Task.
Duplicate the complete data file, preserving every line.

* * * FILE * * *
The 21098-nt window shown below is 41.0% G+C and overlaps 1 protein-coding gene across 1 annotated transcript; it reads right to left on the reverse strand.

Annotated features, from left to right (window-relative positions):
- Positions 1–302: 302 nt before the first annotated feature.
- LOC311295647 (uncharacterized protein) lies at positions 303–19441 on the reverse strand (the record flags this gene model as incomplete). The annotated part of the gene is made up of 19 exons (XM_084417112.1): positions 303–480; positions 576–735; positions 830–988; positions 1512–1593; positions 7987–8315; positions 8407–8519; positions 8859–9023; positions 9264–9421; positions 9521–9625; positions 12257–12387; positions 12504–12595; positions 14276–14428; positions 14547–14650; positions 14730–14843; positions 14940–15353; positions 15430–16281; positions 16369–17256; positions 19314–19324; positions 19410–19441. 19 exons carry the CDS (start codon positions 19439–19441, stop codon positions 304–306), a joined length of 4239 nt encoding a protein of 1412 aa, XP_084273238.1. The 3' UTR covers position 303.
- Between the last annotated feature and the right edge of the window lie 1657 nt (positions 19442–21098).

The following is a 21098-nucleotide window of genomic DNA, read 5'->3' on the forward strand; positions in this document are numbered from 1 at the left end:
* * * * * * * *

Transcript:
The 21098-nt window shown below is 41.0% G+C and overlaps 1 protein-coding gene across 1 annotated transcript; it reads right to left on the reverse strand.

Annotated features, from left to right (window-relative positions):
- Positions 1–302: 302 nt before the first annotated feature.
- LOC311295647 (uncharacterized protein) lies at positions 303–19441 on the reverse strand (the record flags this gene model as incomplete). The annotated part of the gene is made up of 19 exons (XM_084417112.1): positions 303–480; positions 576–735; positions 830–988; positions 1512–1593; positions 7987–8315; positions 8407–8519; positions 8859–9023; positions 9264–9421; positions 9521–9625; positions 12257–12387; positions 12504–12595; positions 14276–14428; positions 14547–14650; positions 14730–14843; positions 14940–15353; positions 15430–16281; positions 16369–17256; positions 19314–19324; positions 19410–19441. 19 exons carry the CDS (start codon positions 19439–19441, stop codon positions 304–306), a joined length of 4239 nt encoding a protein of 1412 aa, XP_084273238.1. The 3' UTR covers position 303.
- Between the last annotated feature and the right edge of the window lie 1657 nt (positions 19442–21098).

The following is a 21098-nucleotide window of genomic DNA, read 5'->3' on the forward strand; positions in this document are numbered from 1 at the left end: